When Counselors Go To Camp
Where do seasoned camp veterans go to learn more about camp? Why camp, of course! Camp Be’chol Lashon is the only majority multiracial Jewish camp in the world and more intimate than other Jewish camps but last week, Camp Be’chol Lashon (CBL) staffers Michael DeYoung (right) and Jonah Tobin (left with Rabbi Avi Orlow) attended the Foundation for Jewish Camping’s Cornerstone Seminar to be with hundreds of other camping professionals. We caught up with Jonah to hear about his experience and what he is taking back to CBL this summer –there are still spots available if you want to join us!
BL: Welcome home Jonah, how was it living with 400 other Jewish camp folks?
Tobin: It was great. I really did not know what to expect. I did not realize it would be at a camp. It was camp for counselors but instead of just having fun we also did a lot of learning.
BL: Did you learn things that you will be taking back to CBL this summer?
Tobin: We each had to choose a specialty track. I chose Israeli dance, which I’m looking forward to sharing with the campers this summer. But it was about more than just dancing, it was about engaging campers and getting them involved and that is what camp is about. We also learned a lot of new games and icebreakers.
BL: Any particularly good new ones?
Tobin: There was one with mirrors which I think really relates to CBL’s mission. First we looked in the mirror and had to write a reflection about what we saw in ourselves. Most people really concentrated on the external and lots of people highlighted insecurities. But then we worked with a partner and the partner had write about what they saw and mostly they wrote about our character and how we act in the world. It was connected to the Jewish text that teaches you are supposed to love your neighbor like you love yourself. This is a big part of CBL, how you see yourself, how others see you.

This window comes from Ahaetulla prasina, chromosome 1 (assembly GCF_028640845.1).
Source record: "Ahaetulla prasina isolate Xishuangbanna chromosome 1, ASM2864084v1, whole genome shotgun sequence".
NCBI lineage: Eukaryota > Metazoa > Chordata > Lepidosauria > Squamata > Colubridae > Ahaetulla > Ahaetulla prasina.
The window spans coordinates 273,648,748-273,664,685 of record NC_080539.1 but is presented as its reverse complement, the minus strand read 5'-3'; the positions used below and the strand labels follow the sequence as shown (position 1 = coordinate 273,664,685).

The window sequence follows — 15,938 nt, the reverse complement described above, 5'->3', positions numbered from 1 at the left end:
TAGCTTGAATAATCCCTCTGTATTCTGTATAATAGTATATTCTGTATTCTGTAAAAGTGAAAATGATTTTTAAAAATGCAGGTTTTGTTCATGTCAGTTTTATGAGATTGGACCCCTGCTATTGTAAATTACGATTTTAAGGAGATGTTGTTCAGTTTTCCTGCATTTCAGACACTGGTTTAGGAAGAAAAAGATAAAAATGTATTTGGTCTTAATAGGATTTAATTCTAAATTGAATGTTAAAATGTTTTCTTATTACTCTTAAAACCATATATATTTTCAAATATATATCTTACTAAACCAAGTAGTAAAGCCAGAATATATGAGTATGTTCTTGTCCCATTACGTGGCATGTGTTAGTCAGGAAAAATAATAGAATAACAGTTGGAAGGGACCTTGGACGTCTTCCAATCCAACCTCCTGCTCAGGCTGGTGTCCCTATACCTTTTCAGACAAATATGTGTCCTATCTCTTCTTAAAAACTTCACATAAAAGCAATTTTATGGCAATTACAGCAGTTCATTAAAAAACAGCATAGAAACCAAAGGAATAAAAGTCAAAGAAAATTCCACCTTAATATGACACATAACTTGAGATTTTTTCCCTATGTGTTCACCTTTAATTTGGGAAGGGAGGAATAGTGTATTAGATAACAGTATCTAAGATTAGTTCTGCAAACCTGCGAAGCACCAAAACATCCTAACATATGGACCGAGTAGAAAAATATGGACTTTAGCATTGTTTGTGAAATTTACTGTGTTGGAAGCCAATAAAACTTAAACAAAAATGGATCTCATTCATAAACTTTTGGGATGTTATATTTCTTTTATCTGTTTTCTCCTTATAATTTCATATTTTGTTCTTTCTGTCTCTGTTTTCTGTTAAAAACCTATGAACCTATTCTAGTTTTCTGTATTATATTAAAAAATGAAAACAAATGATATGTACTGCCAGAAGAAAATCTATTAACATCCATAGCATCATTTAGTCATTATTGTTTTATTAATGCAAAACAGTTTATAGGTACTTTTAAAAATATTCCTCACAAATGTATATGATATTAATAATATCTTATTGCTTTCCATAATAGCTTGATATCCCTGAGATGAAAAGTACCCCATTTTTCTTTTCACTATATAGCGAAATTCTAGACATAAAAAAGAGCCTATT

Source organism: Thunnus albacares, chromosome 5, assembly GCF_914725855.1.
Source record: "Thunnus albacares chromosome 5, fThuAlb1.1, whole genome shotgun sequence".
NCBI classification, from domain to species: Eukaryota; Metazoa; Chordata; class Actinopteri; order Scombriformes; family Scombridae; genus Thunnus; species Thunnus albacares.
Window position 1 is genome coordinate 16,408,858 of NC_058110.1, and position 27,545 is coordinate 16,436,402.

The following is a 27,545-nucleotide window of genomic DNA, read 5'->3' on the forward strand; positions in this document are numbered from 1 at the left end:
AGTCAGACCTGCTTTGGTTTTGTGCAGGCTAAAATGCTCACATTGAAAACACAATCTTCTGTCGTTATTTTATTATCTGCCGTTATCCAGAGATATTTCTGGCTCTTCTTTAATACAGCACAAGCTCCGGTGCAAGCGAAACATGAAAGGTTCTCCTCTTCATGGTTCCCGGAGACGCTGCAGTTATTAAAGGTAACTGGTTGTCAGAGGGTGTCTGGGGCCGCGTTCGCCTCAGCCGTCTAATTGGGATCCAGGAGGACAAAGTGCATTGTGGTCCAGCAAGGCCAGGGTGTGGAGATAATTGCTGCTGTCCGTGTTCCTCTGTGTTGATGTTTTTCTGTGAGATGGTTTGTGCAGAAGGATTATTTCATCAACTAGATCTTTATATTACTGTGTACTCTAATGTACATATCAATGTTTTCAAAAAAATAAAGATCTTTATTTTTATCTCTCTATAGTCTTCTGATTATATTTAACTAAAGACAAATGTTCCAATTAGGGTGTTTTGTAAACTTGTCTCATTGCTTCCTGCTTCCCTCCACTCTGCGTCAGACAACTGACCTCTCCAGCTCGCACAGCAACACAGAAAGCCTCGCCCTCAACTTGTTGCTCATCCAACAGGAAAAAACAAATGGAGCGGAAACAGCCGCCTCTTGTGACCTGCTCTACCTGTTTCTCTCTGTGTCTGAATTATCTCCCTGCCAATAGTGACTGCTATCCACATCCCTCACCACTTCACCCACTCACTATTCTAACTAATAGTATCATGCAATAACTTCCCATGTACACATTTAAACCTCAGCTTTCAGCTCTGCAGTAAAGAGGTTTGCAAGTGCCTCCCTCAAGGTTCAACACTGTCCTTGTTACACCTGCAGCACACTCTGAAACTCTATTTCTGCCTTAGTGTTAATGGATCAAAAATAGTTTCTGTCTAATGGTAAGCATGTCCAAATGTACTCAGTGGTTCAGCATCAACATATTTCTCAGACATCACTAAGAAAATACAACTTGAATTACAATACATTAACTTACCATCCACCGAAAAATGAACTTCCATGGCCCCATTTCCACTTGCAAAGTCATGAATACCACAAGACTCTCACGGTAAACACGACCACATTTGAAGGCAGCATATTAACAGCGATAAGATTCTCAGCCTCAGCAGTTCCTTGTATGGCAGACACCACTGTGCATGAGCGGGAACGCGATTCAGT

BL: What do you see as the mission of Camp Be’chol Lashon?
Tobin: I think the goal of camp is to teach kids that to strengthen the Jewish community it does not matter how Jewish you are or what you look like, the important thing is that we are all responsible one for the other and we all need to look out one for the other.
BL: You recently transitioned from being a camper to being part of the staff at CBL how was that for you?
Tobin: It is different being a counselor, is kind of like having a bar mitzvah. The torched passed on and you have to step up and teach even though you still are learning. I have set a good example, help the campers be their best self, take care of the younger ones. There is a lot of trust placed in me. The little ones are really looking up to me.
BL: Were there other Jews of color at Cornerstone?
Tobin: There were a few. As a Jew of color, I often stand out. One of the things I like about CBL is that I don’t stand out there. It is good to have a space where other people get you and can really relate to your experience. Jews of color are often in the position of educating others about our Jewish experience. Our goal at camp is for our kids to feel good about that.
BL: What did the other Jews of color at Cornerstone think when they learned about CBL?
Tobin: They were surprised. Most of them didn’t know there were spaces for where Jews of color are the majority. They wished they had had a place like this growing up.